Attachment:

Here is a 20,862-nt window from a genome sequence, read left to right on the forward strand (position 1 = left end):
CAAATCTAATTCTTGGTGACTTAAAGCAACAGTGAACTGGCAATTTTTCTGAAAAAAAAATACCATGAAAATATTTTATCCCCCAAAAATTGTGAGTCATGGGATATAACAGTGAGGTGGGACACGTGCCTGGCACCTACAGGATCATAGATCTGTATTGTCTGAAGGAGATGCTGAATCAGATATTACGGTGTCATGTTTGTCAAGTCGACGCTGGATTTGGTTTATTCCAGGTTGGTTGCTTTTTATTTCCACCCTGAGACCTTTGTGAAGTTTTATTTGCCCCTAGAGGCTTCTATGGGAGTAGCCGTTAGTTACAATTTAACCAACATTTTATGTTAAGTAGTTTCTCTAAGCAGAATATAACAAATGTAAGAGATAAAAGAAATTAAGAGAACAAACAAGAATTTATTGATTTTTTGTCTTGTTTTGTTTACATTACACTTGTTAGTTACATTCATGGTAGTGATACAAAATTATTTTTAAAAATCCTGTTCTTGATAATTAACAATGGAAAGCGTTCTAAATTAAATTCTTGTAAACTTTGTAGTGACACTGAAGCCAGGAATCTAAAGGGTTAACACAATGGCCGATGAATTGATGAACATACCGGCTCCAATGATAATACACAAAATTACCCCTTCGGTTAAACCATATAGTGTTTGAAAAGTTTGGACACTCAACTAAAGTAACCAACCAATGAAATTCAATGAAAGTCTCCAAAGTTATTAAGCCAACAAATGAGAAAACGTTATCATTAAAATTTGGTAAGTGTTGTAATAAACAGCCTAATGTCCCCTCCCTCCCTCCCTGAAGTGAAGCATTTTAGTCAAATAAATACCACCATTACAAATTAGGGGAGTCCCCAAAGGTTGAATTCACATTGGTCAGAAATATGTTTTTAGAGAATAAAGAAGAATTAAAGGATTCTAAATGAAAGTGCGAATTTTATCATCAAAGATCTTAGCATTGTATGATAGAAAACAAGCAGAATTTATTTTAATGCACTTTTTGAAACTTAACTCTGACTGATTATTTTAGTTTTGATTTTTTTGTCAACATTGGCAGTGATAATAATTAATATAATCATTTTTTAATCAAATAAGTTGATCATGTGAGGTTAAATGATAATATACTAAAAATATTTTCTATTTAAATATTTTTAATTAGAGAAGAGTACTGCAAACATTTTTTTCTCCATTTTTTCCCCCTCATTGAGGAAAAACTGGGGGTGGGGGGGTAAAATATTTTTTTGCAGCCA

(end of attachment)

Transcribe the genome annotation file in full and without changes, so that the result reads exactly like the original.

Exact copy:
Here is a 20,862-nt window from a genome sequence, read left to right on the forward strand (position 1 = left end):
CAAATCTAATTCTTGGTGACTTAAAGCAACAGTGAACTGGCAATTTTTCTGAAAAAAAAATACCATGAAAATATTTTATCCCCCAAAAATTGTGAGTCATGGGATATAACAGTGAGGTGGGACACGTGCCTGGCACCTACAGGATCATAGATCTGTATTGTCTGAAGGAGATGCTGAATCAGATATTACGGTGTCATGTTTGTCAAGTCGACGCTGGATTTGGTTTATTCCAGGTTGGTTGCTTTTTATTTCCACCCTGAGACCTTTGTGAAGTTTTATTTGCCCCTAGAGGCTTCTATGGGAGTAGCCGTTAGTTACAATTTAACCAACATTTTATGTTAAGTAGTTTCTCTAAGCAGAATATAACAAATGTAAGAGATAAAAGAAATTAAGAGAACAAACAAGAATTTATTGATTTTTTGTCTTGTTTTGTTTACATTACACTTGTTAGTTACATTCATGGTAGTGATACAAAATTATTTTTAAAAATCCTGTTCTTGATAATTAACAATGGAAAGCGTTCTAAATTAAATTCTTGTAAACTTTGTAGTGACACTGAAGCCAGGAATCTAAAGGGTTAACACAATGGCCGATGAATTGATGAACATACCGGCTCCAATGATAATACACAAAATTACCCCTTCGGTTAAACCATATAGTGTTTGAAAAGTTTGGACACTCAACTAAAGTAACCAACCAATGAAATTCAATGAAAGTCTCCAAAGTTATTAAGCCAACAAATGAGAAAACGTTATCATTAAAATTTGGTAAGTGTTGTAATAAACAGCCTAATGTCCCCTCCCTCCCTCCCTGAAGTGAAGCATTTTAGTCAAATAAATACCACCATTACAAATTAGGGGAGTCCCCAAAGGTTGAATTCACATTGGTCAGAAATATGTTTTTAGAGAATAAAGAAGAATTAAAGGATTCTAAATGAAAGTGCGAATTTTATCATCAAAGATCTTAGCATTGTATGATAGAAAACAAGCAGAATTTATTTTAATGCACTTTTTGAAACTTAACTCTGACTGATTATTTTAGTTTTGATTTTTTTGTCAACATTGGCAGTGATAATAATTAATATAATCATTTTTTAATCAAATAAGTTGATCATGTGAGGTTAAATGATAATATACTAAAAATATTTTCTATTTAAATATTTTTAATTAGAGAAGAGTACTGCAAACATTTTTTTCTCCATTTTTTCCCCCTCATTGAGGAAAAACTGGGGGTGGGGGGGTAAAATATTTTTTTGCAGCCA